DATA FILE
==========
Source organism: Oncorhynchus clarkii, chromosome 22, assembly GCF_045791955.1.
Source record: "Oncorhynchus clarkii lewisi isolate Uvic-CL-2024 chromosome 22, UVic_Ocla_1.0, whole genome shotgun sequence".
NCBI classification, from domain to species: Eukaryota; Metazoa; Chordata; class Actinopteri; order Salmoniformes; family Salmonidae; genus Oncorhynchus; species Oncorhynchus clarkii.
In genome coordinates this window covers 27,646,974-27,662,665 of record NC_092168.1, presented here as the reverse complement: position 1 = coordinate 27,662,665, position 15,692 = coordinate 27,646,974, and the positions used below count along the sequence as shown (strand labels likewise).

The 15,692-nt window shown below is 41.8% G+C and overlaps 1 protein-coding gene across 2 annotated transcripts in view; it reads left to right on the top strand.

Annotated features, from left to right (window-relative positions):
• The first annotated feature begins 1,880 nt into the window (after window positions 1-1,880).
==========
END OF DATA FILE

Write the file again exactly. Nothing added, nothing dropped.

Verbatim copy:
Source organism: Oncorhynchus clarkii, chromosome 22, assembly GCF_045791955.1.
Source record: "Oncorhynchus clarkii lewisi isolate Uvic-CL-2024 chromosome 22, UVic_Ocla_1.0, whole genome shotgun sequence".
NCBI classification, from domain to species: Eukaryota; Metazoa; Chordata; class Actinopteri; order Salmoniformes; family Salmonidae; genus Oncorhynchus; species Oncorhynchus clarkii.
In genome coordinates this window covers 27,646,974-27,662,665 of record NC_092168.1, presented here as the reverse complement: position 1 = coordinate 27,662,665, position 15,692 = coordinate 27,646,974, and the positions used below count along the sequence as shown (strand labels likewise).

The 15,692-nt window shown below is 41.8% G+C and overlaps 1 protein-coding gene across 2 annotated transcripts in view; it reads left to right on the top strand.

Annotated features, from left to right (window-relative positions):
• The first annotated feature begins 1,880 nt into the window (after window positions 1-1,880).